THE SMITH WATER BILL.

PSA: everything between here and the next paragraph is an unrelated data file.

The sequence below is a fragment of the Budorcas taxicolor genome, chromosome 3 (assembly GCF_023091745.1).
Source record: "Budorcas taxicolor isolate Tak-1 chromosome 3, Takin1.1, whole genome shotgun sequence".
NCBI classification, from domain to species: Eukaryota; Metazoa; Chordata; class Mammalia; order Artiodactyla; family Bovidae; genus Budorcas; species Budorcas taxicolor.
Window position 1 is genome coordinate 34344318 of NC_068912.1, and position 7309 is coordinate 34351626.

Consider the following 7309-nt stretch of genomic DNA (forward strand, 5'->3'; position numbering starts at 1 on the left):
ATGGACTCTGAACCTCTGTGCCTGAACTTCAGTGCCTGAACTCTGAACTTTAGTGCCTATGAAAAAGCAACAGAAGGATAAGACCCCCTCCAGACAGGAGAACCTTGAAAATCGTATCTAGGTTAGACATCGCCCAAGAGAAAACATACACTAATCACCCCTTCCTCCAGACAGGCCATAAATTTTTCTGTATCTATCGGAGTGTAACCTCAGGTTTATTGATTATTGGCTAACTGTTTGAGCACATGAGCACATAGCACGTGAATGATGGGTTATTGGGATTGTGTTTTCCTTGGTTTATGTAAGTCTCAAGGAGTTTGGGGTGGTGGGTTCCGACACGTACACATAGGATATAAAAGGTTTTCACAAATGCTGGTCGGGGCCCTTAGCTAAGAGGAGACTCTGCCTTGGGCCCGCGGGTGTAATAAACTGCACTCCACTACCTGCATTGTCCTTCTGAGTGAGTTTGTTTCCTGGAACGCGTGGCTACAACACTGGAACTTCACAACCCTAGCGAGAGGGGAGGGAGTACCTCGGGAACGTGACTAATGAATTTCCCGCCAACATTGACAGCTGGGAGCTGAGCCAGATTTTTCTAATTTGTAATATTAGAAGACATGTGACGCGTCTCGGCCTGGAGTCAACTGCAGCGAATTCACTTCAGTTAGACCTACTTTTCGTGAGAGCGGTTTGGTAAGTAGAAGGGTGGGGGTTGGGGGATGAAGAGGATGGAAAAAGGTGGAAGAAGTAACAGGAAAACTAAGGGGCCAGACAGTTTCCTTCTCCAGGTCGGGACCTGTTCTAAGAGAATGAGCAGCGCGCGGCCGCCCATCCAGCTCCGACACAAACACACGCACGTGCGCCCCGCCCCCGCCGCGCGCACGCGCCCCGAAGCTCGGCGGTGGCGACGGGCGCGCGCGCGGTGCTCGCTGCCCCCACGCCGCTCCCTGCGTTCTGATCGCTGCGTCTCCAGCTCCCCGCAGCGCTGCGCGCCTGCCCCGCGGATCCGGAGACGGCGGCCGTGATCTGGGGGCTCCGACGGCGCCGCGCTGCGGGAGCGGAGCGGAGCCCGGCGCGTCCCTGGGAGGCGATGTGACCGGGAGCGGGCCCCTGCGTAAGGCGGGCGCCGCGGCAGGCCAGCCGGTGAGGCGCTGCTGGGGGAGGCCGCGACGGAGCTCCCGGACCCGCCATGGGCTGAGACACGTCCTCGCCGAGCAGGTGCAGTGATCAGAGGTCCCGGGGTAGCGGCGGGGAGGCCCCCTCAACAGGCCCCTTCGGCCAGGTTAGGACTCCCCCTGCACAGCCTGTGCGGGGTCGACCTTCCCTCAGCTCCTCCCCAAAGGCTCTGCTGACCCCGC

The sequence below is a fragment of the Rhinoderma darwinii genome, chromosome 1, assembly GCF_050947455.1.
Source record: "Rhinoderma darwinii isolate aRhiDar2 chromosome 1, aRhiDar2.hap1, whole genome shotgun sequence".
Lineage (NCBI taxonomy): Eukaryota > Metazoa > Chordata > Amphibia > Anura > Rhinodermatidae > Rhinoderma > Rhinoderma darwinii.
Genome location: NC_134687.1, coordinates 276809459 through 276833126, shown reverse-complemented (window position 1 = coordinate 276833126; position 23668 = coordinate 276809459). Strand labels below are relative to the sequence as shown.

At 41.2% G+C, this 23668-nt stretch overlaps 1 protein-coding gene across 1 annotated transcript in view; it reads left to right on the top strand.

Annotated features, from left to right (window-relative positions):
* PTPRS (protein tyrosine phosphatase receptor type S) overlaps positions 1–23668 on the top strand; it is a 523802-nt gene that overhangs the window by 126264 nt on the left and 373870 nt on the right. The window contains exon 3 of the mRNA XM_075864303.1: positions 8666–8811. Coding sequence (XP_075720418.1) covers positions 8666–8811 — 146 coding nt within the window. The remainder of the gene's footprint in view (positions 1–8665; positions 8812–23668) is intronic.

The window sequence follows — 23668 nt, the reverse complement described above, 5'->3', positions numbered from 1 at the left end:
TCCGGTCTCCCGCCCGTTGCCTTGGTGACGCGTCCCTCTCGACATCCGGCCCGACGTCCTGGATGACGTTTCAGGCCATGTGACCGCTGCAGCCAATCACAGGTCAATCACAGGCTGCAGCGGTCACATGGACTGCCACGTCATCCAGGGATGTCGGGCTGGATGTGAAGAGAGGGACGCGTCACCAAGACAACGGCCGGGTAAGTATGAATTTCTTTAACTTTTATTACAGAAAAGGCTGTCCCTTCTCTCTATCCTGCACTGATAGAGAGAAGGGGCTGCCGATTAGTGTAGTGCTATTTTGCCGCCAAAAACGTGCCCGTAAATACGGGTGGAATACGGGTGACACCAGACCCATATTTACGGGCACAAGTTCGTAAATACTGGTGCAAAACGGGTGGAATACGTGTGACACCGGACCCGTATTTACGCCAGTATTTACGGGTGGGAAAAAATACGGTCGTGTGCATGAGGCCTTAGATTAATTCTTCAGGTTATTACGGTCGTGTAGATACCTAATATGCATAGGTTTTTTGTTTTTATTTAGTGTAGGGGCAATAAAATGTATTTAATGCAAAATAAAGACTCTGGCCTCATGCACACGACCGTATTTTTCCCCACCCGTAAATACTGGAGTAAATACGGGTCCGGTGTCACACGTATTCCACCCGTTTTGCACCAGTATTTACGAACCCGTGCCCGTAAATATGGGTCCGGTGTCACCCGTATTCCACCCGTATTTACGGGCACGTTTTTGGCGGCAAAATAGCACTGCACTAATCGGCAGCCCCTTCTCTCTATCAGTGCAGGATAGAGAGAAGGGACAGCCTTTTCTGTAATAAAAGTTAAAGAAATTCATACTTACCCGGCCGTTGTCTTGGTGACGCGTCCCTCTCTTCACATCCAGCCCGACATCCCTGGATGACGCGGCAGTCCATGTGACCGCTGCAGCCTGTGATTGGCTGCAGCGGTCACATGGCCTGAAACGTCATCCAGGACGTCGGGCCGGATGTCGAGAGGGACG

Assemblyman Smith’s water bill is intended to prevent the city of New York from securing a water supply from certain streams in Dutchess county. It has passed the assembly and seems likely to pass the senate also. In explaining the motif of his bill, Assemblyman Smith told in detail the needs of the communities upon the streams of Wappinger’s Falls and Fishkill river, and said that the people were absolutely dependent for subsistence upon employment in the mills using the water from these streams. He contended that the city of New York could just as well go to places farther north for its temporary water supply, and, at any rate, it is conceded that the city before long will have to resort to some large source. The point at issue (he said) was, whether a community should practically be wiped off the map and 14,000 people ruined, merely to save New York city a slight additional taxation and inconvenience. In opposition, Mr. Newcomb, of New York, dwelt upon tbe great needs of New York city and the terrible results that would come from a dry seeason or two. He said that the possibility of epidemic was a very real danger, and that it was a case of a few property rights in Dutchess county as opposed to the health, and even the life of people in tbe metropolis. Mr. Bedell, of Orange county, said that it was a case of permitting one more section of prosperous rural territory to be devastated, if the bill failed to pass. The bill provides that no municipality shall have power to acquire, by condemnation, for the purpose of water supply, any stream situated outside its boundaries which affords power or water supply to a mill on which the inhabitants are chiefly dependent for employment.